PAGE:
Remember, it's up to sales leaders to show their reps that the new system is a better way to work, whether it's walking them through automations or helping with data migration.
That's really what sells them on the new CRM platform—nothing else.
Pitfall #2: No Skin in the Game
The biggest mistake sales managers make is they don't sit down and do the jobs themselves for a couple of days to see what it's actually like. They should make it a priority to spend some of their time selling or sitting in on meetings to keep themselves honest.
Ya know, I'm the Director of Sales at Close, and to this day I jump on a few sales calls a week or sit in on meetings to stay up to date with selling techniques and what my team needs to succeed. This helps when my team comes to me and asks to switch up our tech stack or tweak a tool—I usually agree with them on the spot because I've experienced their problem myself.
But a lot of leaders haven't had an SDR or sales role in three or four years, so they rely on past experience and sales landscapes to drive their tech stack decisions. Don't get me wrong, experience is valuable, but the sales and marketing landscape changes so rapidly that you really need to have your finger on the pulse to know what tools your team needs to succeed.
If a sales leader is relying on theoretical scenarios when evaluating a CRM (our team can use it to send 1000 emails a day! Amazing! Full pipeline!!), without thinking of the practicalities. And this is when things come unstuck. Sit down and see if the CRMs' theoretical uses are realistic. This not only helps you empathize with your salespeople and build trust—it'll also show if your plans are achievable or totally bonkers.
6. Calculate the Cost and Double-check What Features Are Included
When considering the cost of investing in a new CRM, you should always weigh up what's included versus how much it'll cost per seat.
A lot of CRM and other sales software have communication tools built in, which is ideal for keeping your tech stack lean and reducing the number of tools your team needs to log into every day. If your team is already comfortable with existing tools (think Zoom, Calendly, Hangouts, SMS marketing), check if you can plug them into the new CRM. If similar functions are included in the platform, crunch the numbers to see if it makes financial sense to ditch the existing tools altogether.
Take Zoom as an example. The Pro plan will cost you $149.90/year/user, but you can host client meetings as well as internal meetings with other employees. Not only is it a blended cost, but it's an essential tool for doing business. And this feature is something a lot of CRMs are not capable of handling. So when you put together a tech stack, it's possible to get 80 percent or 90 percent of the way there, but you should always leave some breathing room in your budget to add tools that help your team do their best work.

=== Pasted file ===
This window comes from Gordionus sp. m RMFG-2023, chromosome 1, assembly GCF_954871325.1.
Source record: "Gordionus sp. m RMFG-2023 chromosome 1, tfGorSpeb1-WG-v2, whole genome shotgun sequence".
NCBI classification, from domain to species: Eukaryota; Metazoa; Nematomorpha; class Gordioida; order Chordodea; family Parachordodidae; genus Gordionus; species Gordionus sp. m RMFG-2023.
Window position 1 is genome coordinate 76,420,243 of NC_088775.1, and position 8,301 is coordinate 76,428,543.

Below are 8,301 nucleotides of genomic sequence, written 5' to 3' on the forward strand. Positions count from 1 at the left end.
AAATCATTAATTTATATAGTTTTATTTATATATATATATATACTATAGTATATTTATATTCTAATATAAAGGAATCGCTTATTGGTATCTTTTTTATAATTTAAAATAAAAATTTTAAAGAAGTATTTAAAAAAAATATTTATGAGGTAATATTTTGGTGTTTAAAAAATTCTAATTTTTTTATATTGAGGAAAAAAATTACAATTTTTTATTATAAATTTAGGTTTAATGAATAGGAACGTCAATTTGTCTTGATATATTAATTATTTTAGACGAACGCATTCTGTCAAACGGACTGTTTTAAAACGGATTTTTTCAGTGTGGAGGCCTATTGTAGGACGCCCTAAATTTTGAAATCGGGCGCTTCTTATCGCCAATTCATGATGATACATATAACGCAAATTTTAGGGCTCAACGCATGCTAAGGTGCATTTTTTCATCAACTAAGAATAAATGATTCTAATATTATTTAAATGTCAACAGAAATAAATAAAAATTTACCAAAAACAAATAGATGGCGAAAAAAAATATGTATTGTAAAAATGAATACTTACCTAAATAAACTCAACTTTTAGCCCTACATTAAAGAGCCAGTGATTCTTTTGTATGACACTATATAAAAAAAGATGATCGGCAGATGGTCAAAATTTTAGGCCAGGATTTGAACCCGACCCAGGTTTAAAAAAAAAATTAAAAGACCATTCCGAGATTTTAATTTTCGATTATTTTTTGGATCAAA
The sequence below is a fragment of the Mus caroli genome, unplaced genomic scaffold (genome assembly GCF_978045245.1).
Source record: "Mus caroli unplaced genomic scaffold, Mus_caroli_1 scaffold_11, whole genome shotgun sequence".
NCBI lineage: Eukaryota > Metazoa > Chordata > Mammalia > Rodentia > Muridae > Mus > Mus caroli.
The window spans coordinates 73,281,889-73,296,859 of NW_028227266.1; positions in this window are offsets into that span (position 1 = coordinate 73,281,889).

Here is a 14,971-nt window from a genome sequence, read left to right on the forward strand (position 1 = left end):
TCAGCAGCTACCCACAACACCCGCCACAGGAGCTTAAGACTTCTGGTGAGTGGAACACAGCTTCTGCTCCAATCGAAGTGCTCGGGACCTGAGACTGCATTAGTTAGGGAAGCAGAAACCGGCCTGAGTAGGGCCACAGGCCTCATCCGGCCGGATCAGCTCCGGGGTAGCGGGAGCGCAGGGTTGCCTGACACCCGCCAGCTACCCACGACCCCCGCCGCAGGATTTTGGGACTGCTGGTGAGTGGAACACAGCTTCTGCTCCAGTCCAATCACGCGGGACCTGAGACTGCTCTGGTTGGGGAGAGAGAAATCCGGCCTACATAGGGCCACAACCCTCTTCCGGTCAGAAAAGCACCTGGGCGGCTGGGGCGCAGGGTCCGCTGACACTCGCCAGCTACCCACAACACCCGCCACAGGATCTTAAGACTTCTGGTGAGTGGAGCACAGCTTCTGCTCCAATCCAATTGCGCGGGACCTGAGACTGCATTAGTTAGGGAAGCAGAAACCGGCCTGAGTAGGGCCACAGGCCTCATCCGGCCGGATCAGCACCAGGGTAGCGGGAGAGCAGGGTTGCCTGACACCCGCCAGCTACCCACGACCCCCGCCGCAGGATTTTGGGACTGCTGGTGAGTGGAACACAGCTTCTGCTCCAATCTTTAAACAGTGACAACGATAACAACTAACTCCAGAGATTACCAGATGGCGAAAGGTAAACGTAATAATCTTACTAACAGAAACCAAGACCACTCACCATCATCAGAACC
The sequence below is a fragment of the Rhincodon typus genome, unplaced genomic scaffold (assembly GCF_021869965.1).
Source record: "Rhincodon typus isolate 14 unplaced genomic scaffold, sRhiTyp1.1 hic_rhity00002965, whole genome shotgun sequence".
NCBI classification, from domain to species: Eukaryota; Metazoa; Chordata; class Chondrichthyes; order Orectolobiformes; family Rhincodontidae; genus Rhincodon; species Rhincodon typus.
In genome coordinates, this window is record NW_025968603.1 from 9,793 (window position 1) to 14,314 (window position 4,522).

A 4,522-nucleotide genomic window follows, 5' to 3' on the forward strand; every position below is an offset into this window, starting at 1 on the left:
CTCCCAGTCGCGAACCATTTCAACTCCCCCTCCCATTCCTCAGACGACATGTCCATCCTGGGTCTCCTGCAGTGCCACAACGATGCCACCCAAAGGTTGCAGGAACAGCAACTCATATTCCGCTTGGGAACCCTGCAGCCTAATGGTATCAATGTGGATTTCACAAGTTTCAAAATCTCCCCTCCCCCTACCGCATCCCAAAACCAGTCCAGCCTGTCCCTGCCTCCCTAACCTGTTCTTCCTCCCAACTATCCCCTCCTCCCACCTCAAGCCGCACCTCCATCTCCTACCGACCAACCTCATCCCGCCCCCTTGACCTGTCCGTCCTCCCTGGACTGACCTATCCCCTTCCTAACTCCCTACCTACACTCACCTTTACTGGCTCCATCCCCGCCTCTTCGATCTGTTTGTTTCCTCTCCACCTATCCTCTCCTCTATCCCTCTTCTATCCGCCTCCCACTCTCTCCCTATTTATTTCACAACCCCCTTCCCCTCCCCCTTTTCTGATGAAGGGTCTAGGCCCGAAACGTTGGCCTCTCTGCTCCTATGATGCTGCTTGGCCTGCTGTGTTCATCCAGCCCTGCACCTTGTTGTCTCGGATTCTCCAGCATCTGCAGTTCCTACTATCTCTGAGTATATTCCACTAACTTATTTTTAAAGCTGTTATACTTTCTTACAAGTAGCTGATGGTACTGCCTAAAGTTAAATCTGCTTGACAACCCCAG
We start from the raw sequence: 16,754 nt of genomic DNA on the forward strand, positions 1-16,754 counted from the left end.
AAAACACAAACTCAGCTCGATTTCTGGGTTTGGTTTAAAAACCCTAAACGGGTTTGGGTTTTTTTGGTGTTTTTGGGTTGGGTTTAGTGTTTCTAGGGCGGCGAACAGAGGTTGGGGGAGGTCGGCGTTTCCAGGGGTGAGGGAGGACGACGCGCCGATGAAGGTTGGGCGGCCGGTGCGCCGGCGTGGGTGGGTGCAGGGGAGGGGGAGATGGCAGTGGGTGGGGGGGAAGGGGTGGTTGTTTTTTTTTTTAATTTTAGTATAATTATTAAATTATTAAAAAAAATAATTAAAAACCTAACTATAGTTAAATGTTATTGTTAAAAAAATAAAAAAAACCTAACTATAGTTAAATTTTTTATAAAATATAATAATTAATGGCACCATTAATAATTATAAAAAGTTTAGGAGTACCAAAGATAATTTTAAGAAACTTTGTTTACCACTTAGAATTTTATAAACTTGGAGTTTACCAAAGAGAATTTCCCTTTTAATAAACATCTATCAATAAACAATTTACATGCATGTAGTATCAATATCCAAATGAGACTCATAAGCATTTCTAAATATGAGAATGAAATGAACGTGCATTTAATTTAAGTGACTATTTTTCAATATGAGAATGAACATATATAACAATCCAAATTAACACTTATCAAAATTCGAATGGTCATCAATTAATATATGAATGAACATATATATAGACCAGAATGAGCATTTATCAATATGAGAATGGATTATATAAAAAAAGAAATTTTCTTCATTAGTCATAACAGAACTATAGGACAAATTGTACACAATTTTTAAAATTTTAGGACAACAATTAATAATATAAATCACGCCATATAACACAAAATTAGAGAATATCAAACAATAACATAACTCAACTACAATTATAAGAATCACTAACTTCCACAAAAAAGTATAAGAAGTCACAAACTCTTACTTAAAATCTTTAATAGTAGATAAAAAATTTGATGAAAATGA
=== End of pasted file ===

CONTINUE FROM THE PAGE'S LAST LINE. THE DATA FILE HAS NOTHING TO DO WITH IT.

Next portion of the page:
When you think about the cost, it all comes down to making sure you're getting the most value out of the platform.
7. Measure Success and See If Your Decision Was the Right One
Finally, decide how you will track and measure the success of the CRM once everything is up and running.
The timing of this will depend on the business needs, but the pass or fail of a CRM is usually pretty simple: are you reaching more people? Is the team creating more opportunities in the pipeline? Are we closing more deals than before? And is our conversion rate increasing?
If the answers are all trending yes, then the CRM is working. It really is as simple as that.
The truth is, a lot of sales teams get stuck in the weeds when it comes to measuring success and compiling reports. A CRM will collect a lot of complicated data and track KPIs that look good at a quarterly meeting. But in the end, these efforts don't move the needle and improve sales productivity. We've tried to avoid that at Close by using an action–quality–conversion (AQC) framework in the reporting dashboard that allows teams to prioritize your sales activities without tracking useless information:
If things are looking good, then you know your CRM implementation was successful. If numbers aren’t meeting expectations, it's time to make some changes. That might mean looking for a different tool, adjusting the one you have, or finding ways to fill gaps in your current set up.
Ready to Implement Your New CRM?
Successful CRM implementation starts with choosing the right tool for your business. For sales-focused SMBs, especially those in service or SaaS, Close is a solid choice. In addition to tracking leads and sales success, we offer tools like a power dialer to improve your cold calling efforts, SMS and email sequences, and built-in reporting tools. Watch our on-demand demo to learn more.